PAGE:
When I read this piece by Louis Michael Seidman in the New York Times today, I wanted to throw a parade.
Our obsession with the Constitution has saddled us with a dysfunctional political system, kept us from debating the merits of divisive issues and inflamed our public discourse. Instead of arguing about what is to be done, we argue about what James Madison might have wanted done 225 years ago.
This is the kind of thing Good Americans are not supposed to say, kind of like a fundamentalist Christian saying that, well, maybe God didn’t make human beings exactly in their present form. Ears perk up and small gasps can be heard around the table as such a sentiment is uttered in a kind of faux casualness.
But more to the point, I’m always relieved to hear this brand of sentiment about the alleged intractability of the Constitution when it’s not coming from, say, theocrats who, not content to deify the Founders, would rather just upend the whole shebang and make Jesus king of America.
My motivations, I suspect, are different from Seidman’s. He concentrates primarily in the piece on the structure of government, on who among the branches has the power to do what. My more recent wishes about not wanting to adhere to every outmoded decree in the Constitution stem, not surprisingly, from the grossly distorted Second Amendment (because it’s crucial that white landowning males have muskets to stop, like, tyranny).
But this kind of thinking about government’s foundations is crucial, really, if we take government seriously. Otherwise, we really are no better than religious literalists, doomed to wonder what the prophets meant for us to do concerning Internet policy and subsidies for the solar power industry.
It’s also crucial in terms of one issue close to my heart, electoral reform. There’s not even a right to vote enshrined in the Constitution, only protections against those who want to limit it where it already exists.
Seidman cushions the blow for those who fear chaos if we loosen our adherence:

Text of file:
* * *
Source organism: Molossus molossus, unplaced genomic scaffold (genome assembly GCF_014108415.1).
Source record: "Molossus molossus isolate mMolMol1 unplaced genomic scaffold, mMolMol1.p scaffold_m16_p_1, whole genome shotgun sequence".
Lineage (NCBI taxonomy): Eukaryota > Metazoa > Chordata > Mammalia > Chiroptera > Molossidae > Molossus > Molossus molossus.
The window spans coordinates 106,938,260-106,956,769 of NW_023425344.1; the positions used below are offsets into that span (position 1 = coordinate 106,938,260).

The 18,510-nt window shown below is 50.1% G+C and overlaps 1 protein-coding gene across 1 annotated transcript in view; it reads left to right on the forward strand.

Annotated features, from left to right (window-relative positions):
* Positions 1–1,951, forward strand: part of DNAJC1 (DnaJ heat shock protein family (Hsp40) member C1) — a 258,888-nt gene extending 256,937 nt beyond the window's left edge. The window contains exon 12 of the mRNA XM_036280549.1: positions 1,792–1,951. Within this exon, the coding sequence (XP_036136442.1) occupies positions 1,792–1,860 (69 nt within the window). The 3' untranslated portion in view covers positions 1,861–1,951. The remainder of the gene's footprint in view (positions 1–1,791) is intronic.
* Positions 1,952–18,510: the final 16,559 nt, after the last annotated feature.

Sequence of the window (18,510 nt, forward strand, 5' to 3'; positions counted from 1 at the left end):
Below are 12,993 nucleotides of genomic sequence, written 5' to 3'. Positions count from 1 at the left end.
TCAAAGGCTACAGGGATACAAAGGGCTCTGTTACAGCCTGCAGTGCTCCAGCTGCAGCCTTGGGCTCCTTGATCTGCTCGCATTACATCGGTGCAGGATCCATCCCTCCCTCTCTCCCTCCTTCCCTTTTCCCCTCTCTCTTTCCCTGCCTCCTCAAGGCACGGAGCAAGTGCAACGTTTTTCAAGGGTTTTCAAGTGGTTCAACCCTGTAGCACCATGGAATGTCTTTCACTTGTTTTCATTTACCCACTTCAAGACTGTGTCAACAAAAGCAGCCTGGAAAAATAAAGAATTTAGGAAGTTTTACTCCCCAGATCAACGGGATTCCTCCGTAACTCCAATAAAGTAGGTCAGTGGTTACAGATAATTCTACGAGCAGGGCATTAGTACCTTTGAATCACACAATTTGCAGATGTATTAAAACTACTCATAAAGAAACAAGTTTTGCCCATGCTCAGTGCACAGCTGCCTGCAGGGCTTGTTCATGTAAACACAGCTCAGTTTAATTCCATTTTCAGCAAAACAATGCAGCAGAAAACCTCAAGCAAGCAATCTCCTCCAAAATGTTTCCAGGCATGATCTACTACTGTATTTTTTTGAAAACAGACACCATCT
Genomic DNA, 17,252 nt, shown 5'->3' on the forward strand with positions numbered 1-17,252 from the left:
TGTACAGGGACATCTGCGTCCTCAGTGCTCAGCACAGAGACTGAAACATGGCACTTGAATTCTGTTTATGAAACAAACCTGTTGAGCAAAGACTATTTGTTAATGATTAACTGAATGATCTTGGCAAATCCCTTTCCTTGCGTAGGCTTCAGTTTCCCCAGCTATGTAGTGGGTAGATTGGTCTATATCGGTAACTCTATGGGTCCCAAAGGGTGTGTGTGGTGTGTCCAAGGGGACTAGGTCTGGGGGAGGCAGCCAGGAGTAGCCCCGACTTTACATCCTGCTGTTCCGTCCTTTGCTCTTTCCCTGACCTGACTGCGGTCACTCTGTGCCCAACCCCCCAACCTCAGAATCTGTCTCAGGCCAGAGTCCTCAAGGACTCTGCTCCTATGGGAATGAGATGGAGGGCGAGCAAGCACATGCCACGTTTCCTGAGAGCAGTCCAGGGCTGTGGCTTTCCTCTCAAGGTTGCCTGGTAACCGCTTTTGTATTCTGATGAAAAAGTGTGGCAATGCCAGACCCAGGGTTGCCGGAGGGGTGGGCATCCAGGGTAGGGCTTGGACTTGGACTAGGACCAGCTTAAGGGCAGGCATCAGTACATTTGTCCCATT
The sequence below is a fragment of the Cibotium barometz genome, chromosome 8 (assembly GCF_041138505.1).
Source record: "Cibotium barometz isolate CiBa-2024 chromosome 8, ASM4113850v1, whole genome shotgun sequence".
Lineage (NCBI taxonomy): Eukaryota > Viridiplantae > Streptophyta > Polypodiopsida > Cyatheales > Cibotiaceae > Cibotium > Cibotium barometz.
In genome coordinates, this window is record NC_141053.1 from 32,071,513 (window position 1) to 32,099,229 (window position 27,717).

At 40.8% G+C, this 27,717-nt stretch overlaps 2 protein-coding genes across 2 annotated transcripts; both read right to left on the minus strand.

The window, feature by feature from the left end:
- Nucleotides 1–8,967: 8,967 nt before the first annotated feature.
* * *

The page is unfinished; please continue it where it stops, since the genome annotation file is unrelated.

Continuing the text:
In the face of this long history of disobedience, it is hard to take seriously the claim by the Constitution’s defenders that we would be reduced to a Hobbesian state of nature if we asserted our freedom from this ancient text. Our sometimes flagrant disregard of the Constitution has not produced chaos or totalitarianism; on the contrary, it has helped us to grow and prosper.
This is not to say that we should disobey all constitutional commands. Freedom of speech and religion, equal protection of the laws and protections against governmental deprivation of life, liberty or property are important, whether or not they are in the Constitution. We should continue to follow those requirements out of respect, not obligation.
Yes, so let’s definitely enshrine our highest principles and ideals, as well as our best idea of how our government should be structured, but let’s make sure that we can redecorate the shrine when it looks like we need to.
3 thoughts on “The Constitution, On its Merits”
If I were to be on a committee drafting a rewrite of the Constitution, I’d push to put the 14th Amendment at the top of the whole thing. I mean, it took us how long to get around to including just about the single most ethically necessary principle for a society? Seriously: start with equal protection, and build the rest around that. Freedom of speech, press, conscience, movement, association…freedom from unreasonable searches….separation of powers…checks and balances…all definitely necessary. But without equal protection, you end up with a bunch of invisible asterisks — “*Offer applies only to people in positions of privilege.” And we still haven’t quite gotten the hang of taking equal protection seriously under the current Constitution.
Which founding father was it that outright stated that every generation should completely throw out the previous generation’s system of governance? I want to think it was Jefferson.
I’m completely on board with something my husband is fond of repeating (- dunno where it came from). The American Constitution set in concrete a copy of monarchy-with-parliament as it was in England at the time, merely substituting the king in council with a president and cabinet, and doesn’t have a mechanism for updating it. The specification and formalisation of rights is the only thing that has saved it.
Britain itself, the countries of its Commonwealth and former colonies have all modified and fiddled about with their forms of governance in the several hundred years since so that the USA is left with a dysfunctional, antiquated model of something that noone with any sense uses any more. None of us could manage if we maintained the roles and responsibilities as they were that long ago. Some of us have monarchy in name only, some of us have full fledged republics but maintain diplomatic and other ties to Britain. And when we find problems with our modernised systems, we fix them as best we can. The USA seems to go into paralysis and paroxysms caused by its decision and policy making mechanisms and seems to see no way out.